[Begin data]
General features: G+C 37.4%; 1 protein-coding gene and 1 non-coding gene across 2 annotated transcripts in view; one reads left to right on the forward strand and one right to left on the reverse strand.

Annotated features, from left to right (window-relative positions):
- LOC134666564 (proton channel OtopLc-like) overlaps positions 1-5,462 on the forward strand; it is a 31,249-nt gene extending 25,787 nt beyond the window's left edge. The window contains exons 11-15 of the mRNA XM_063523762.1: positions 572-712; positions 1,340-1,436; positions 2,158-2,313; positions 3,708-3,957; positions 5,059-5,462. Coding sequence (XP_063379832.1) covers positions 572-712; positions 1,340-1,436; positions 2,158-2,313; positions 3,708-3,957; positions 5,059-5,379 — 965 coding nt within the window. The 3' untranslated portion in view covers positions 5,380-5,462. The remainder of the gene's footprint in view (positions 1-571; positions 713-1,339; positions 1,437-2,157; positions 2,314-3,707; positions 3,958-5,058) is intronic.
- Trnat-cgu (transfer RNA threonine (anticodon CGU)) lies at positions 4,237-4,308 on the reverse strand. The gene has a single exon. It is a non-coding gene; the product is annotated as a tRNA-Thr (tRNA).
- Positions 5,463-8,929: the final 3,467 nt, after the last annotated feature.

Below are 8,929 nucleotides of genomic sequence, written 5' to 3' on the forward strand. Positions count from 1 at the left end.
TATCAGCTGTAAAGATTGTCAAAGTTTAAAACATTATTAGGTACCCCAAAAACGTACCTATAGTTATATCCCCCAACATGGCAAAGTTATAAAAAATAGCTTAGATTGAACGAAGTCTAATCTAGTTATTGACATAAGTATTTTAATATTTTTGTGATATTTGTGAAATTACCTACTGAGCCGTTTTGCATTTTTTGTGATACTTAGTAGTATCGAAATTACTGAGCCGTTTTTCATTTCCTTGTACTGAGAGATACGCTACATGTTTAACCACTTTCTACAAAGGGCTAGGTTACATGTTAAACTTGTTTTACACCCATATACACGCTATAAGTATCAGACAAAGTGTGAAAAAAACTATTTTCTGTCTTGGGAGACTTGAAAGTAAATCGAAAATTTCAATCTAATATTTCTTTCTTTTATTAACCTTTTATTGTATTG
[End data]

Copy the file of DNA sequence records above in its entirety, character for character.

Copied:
General features: G+C 37.4%; 1 protein-coding gene and 1 non-coding gene across 2 annotated transcripts in view; one reads left to right on the forward strand and one right to left on the reverse strand.

Annotated features, from left to right (window-relative positions):
- LOC134666564 (proton channel OtopLc-like) overlaps positions 1-5,462 on the forward strand; it is a 31,249-nt gene extending 25,787 nt beyond the window's left edge. The window contains exons 11-15 of the mRNA XM_063523762.1: positions 572-712; positions 1,340-1,436; positions 2,158-2,313; positions 3,708-3,957; positions 5,059-5,462. Coding sequence (XP_063379832.1) covers positions 572-712; positions 1,340-1,436; positions 2,158-2,313; positions 3,708-3,957; positions 5,059-5,379 — 965 coding nt within the window. The 3' untranslated portion in view covers positions 5,380-5,462. The remainder of the gene's footprint in view (positions 1-571; positions 713-1,339; positions 1,437-2,157; positions 2,314-3,707; positions 3,958-5,058) is intronic.
- Trnat-cgu (transfer RNA threonine (anticodon CGU)) lies at positions 4,237-4,308 on the reverse strand. The gene has a single exon. It is a non-coding gene; the product is annotated as a tRNA-Thr (tRNA).
- Positions 5,463-8,929: the final 3,467 nt, after the last annotated feature.

Below are 8,929 nucleotides of genomic sequence, written 5' to 3' on the forward strand. Positions count from 1 at the left end.
TATCAGCTGTAAAGATTGTCAAAGTTTAAAACATTATTAGGTACCCCAAAAACGTACCTATAGTTATATCCCCCAACATGGCAAAGTTATAAAAAATAGCTTAGATTGAACGAAGTCTAATCTAGTTATTGACATAAGTATTTTAATATTTTTGTGATATTTGTGAAATTACCTACTGAGCCGTTTTGCATTTTTTGTGATACTTAGTAGTATCGAAATTACTGAGCCGTTTTTCATTTCCTTGTACTGAGAGATACGCTACATGTTTAACCACTTTCTACAAAGGGCTAGGTTACATGTTAAACTTGTTTTACACCCATATACACGCTATAAGTATCAGACAAAGTGTGAAAAAAACTATTTTCTGTCTTGGGAGACTTGAAAGTAAATCGAAAATTTCAATCTAATATTTCTTTCTTTTATTAACCTTTTATTGTATTG